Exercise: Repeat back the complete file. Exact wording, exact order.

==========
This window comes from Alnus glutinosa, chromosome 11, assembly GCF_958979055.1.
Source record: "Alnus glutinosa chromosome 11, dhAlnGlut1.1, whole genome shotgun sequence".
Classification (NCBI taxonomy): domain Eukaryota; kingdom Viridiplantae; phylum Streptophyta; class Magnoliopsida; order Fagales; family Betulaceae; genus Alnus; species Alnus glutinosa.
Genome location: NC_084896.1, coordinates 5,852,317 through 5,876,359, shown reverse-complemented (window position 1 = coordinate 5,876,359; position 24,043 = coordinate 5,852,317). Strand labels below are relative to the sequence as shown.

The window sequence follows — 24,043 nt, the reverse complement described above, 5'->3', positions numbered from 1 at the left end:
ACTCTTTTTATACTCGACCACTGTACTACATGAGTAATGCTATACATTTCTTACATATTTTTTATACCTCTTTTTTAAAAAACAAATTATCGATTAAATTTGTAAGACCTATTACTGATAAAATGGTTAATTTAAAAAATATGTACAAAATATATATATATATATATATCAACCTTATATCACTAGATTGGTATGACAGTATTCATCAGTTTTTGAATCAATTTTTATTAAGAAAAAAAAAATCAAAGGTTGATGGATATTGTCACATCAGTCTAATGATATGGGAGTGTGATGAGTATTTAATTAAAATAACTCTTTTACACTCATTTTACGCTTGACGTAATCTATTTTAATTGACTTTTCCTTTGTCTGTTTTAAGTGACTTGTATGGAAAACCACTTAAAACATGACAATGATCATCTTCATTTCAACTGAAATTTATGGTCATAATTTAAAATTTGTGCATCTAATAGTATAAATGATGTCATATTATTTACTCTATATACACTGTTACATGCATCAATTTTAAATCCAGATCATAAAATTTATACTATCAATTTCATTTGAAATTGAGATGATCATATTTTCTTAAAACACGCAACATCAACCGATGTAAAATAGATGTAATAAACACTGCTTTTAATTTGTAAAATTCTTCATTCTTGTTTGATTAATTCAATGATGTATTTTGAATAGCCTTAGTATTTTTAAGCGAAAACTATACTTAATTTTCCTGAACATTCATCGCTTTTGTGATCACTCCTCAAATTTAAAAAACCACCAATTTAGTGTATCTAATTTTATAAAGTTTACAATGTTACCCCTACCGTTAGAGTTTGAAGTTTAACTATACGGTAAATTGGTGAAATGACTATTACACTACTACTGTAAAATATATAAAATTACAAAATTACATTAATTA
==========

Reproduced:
This window comes from Alnus glutinosa, chromosome 11, assembly GCF_958979055.1.
Source record: "Alnus glutinosa chromosome 11, dhAlnGlut1.1, whole genome shotgun sequence".
Classification (NCBI taxonomy): domain Eukaryota; kingdom Viridiplantae; phylum Streptophyta; class Magnoliopsida; order Fagales; family Betulaceae; genus Alnus; species Alnus glutinosa.
Genome location: NC_084896.1, coordinates 5,852,317 through 5,876,359, shown reverse-complemented (window position 1 = coordinate 5,876,359; position 24,043 = coordinate 5,852,317). Strand labels below are relative to the sequence as shown.

The window sequence follows — 24,043 nt, the reverse complement described above, 5'->3', positions numbered from 1 at the left end:
ACTCTTTTTATACTCGACCACTGTACTACATGAGTAATGCTATACATTTCTTACATATTTTTTATACCTCTTTTTTAAAAAACAAATTATCGATTAAATTTGTAAGACCTATTACTGATAAAATGGTTAATTTAAAAAATATGTACAAAATATATATATATATATATATCAACCTTATATCACTAGATTGGTATGACAGTATTCATCAGTTTTTGAATCAATTTTTATTAAGAAAAAAAAAATCAAAGGTTGATGGATATTGTCACATCAGTCTAATGATATGGGAGTGTGATGAGTATTTAATTAAAATAACTCTTTTACACTCATTTTACGCTTGACGTAATCTATTTTAATTGACTTTTCCTTTGTCTGTTTTAAGTGACTTGTATGGAAAACCACTTAAAACATGACAATGATCATCTTCATTTCAACTGAAATTTATGGTCATAATTTAAAATTTGTGCATCTAATAGTATAAATGATGTCATATTATTTACTCTATATACACTGTTACATGCATCAATTTTAAATCCAGATCATAAAATTTATACTATCAATTTCATTTGAAATTGAGATGATCATATTTTCTTAAAACACGCAACATCAACCGATGTAAAATAGATGTAATAAACACTGCTTTTAATTTGTAAAATTCTTCATTCTTGTTTGATTAATTCAATGATGTATTTTGAATAGCCTTAGTATTTTTAAGCGAAAACTATACTTAATTTTCCTGAACATTCATCGCTTTTGTGATCACTCCTCAAATTTAAAAAACCACCAATTTAGTGTATCTAATTTTATAAAGTTTACAATGTTACCCCTACCGTTAGAGTTTGAAGTTTAACTATACGGTAAATTGGTGAAATGACTATTACACTACTACTGTAAAATATATAAAATTACAAAATTACATTAATTA